Dustin Brown has taken his place as one of the greatest players in Los Angeles Kings history. Prior to Saturday night's game against the Pittsburgh Penguins, the Kings retired Brown's No. 23 and unveiled a statue in his likeness outside Crypto.com Arena.
Brown announced his retirement following the Kings' 2021-22 season, and he ended his career with a pair of Stanley Cup rings and the franchise record for games played with 1,296. Brown now becomes the seventh player in Kings history to have his number retired and the fourth member of the organization to get a statue, joining Wayne Gretzky, Luc Robitaille and broadcaster Bob Miller.
Before Brown's number was raised to the rafters, Brown stepped up to the podium to share a few memories and thank those that supported him along the way. One of the first things Brown did when he began his speech was thank his parents, who were by his side for this special night.
Even though he was a first-round pick, Brown quickly realized he didn't know much about playing at the NHL level. For that matter, he didn't know much about parking at the NHL level.
Brown and Drew Doughty were not only major pieces of two Stanley Cup teams, but they were also great friends. Brown took the time to thank Doughty for his comedic contributions off the ice as much as his play on it.
As part of the ceremony, the Kings played a tribute video for Brown in which a number of his former teammates, as well as former head coach Darryl Sutter, spoke about the impact he made on the franchise.
Once Brown was done speaking, it was time to raise No. 23 into the Crypto.com Arena rafters forever. Brown, with his wife and children by his side, got to witness his name and number take their place beside NHL legends.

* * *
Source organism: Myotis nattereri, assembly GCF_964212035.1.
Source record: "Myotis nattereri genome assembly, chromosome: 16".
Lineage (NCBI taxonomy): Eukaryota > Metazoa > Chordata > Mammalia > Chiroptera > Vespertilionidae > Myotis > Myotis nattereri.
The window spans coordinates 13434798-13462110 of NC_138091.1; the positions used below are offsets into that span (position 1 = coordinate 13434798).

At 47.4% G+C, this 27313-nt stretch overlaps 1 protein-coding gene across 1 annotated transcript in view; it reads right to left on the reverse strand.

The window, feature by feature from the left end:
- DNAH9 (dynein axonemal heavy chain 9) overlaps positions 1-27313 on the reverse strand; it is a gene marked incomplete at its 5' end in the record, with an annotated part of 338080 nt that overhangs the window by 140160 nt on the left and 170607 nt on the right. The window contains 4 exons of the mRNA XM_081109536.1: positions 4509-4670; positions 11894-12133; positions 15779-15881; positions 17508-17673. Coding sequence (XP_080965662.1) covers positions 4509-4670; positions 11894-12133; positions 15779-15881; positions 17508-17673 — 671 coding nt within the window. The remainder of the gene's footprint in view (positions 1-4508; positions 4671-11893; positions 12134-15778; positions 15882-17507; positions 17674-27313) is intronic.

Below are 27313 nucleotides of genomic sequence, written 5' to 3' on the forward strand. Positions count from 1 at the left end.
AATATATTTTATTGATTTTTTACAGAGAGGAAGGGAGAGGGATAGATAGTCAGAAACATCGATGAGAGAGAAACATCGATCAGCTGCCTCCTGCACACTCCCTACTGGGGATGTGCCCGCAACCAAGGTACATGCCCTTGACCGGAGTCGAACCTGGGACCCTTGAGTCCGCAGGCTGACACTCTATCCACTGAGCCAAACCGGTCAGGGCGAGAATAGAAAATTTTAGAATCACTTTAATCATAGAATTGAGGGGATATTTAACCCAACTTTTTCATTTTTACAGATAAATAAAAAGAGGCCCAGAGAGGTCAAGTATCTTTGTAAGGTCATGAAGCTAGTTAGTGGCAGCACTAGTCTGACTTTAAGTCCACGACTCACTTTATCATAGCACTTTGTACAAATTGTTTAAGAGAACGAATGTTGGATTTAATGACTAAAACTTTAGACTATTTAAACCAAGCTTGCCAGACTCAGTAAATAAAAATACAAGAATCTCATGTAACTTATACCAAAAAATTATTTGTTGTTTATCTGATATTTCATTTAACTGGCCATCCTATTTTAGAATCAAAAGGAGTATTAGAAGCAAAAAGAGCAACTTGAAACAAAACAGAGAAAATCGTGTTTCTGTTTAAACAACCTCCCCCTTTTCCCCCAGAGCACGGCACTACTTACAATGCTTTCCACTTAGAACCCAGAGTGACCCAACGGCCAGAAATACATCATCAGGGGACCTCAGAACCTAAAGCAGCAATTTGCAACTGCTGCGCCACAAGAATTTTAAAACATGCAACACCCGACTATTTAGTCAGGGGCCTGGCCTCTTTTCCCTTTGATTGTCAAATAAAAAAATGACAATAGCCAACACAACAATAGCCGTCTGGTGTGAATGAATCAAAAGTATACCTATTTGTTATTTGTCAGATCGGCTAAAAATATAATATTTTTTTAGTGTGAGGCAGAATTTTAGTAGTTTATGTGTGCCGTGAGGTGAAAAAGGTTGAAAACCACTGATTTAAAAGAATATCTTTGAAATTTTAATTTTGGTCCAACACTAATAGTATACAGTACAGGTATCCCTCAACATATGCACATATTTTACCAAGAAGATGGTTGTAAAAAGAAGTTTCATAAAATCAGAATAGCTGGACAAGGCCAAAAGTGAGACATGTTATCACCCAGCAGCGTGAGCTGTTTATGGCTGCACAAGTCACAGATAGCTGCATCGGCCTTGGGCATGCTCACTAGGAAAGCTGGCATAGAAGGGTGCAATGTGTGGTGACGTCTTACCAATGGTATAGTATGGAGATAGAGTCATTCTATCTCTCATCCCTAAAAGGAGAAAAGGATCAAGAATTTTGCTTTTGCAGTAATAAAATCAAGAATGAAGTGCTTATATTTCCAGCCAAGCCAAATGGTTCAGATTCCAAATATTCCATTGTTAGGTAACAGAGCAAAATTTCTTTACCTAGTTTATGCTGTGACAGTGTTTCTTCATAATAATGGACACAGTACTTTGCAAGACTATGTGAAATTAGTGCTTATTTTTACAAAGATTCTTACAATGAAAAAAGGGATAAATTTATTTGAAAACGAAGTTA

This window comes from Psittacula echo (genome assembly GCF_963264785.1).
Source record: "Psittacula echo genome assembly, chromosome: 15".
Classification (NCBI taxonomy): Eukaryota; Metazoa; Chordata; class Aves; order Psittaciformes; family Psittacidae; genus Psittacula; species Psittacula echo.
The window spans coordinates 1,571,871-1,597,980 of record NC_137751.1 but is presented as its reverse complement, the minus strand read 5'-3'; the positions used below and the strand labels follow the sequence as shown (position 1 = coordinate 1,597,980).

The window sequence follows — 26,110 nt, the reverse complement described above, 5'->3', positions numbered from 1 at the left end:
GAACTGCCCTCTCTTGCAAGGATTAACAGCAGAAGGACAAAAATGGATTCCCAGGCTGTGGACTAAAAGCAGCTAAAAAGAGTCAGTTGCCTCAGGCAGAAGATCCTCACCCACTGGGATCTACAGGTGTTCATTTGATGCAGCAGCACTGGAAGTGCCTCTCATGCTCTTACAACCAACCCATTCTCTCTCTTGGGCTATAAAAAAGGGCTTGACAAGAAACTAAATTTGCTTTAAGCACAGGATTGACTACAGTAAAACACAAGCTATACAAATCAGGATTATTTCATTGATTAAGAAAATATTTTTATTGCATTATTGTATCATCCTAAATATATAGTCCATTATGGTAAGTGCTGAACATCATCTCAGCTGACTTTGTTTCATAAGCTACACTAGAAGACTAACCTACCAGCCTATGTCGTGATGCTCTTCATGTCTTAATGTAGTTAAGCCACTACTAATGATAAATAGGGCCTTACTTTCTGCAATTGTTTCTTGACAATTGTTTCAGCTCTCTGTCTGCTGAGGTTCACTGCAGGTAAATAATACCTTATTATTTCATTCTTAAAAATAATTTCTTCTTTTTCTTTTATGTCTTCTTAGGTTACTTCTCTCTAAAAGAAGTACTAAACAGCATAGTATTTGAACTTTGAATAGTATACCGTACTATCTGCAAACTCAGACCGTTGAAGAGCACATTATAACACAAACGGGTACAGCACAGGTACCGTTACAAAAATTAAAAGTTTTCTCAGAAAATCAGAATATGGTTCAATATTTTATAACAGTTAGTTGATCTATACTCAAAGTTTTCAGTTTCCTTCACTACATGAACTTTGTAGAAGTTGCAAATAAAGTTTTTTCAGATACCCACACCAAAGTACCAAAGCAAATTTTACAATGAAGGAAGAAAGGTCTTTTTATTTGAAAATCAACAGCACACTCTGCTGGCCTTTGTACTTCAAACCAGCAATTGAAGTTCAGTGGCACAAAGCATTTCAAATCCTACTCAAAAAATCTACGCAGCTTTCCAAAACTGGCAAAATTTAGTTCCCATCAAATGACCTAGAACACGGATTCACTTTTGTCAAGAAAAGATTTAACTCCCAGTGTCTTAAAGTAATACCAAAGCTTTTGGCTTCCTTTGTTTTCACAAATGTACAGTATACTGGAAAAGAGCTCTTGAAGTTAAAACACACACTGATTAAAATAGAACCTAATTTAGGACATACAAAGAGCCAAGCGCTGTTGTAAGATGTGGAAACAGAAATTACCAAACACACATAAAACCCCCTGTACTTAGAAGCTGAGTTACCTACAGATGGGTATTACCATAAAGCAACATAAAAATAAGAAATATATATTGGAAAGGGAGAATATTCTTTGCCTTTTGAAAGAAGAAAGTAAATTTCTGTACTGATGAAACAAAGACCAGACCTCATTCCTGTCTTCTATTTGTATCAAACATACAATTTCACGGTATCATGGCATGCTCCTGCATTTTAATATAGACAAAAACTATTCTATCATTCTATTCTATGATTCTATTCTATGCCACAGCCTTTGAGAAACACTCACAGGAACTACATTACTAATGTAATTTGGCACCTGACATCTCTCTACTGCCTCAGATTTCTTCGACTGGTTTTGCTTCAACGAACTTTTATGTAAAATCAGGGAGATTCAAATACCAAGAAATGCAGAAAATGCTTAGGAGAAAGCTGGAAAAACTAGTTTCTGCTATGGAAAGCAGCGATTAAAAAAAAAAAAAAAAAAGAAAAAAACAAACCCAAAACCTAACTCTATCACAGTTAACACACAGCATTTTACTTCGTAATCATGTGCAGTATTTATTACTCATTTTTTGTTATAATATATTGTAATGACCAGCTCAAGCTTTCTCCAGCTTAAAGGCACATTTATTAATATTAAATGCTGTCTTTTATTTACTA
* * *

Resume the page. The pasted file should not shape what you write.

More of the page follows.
The Kings drafted Brown No. 13 overall in the 2003 NHL Draft, and he became the team's 13th captain in 2008. Just a few years later, in 2012, Brown led the Kings to the first Stanley Cup in franchise history.
Two years after that, Brown captained the Kings to yet another Stanley Cup in 2014.
Brown experienced the ultimate high for an NHL player, but he also displayed perseverance in the face of adversity. In 2016, after a few down years, Brown was stripped of his captaincy and replaced by Anze Kopitar.
Undeterred, Brown bounced back in the 2017-18 season and turned in a career year with 61 points. From there, Brown remained a key player for the Kings through the final season of his NHL career.
For Brown, having his number retired and getting a statue are great honors, but he is most proud of what the two Stanley Cup teams were able to accomplish.
"Having my number retired is something I never imagined and is a humbling honor," Brown told the official Kings website. "I am incredibly proud that I played for the LA Kings my entire career. With my number going to the rafters, I am honored to be amongst the King Greats, but it makes me think of the two banners already in the rafters, of which I am most proud.
"It took numerous people to raise those two banners; the same is true for this one. Thank you to all who have helped me achieve my dreams."
Brown retired at or near the top of every category in the Kings' franchise record books. Brown ranks sixth in goals scored (325), eighth in assists (387) and seventh in points (712).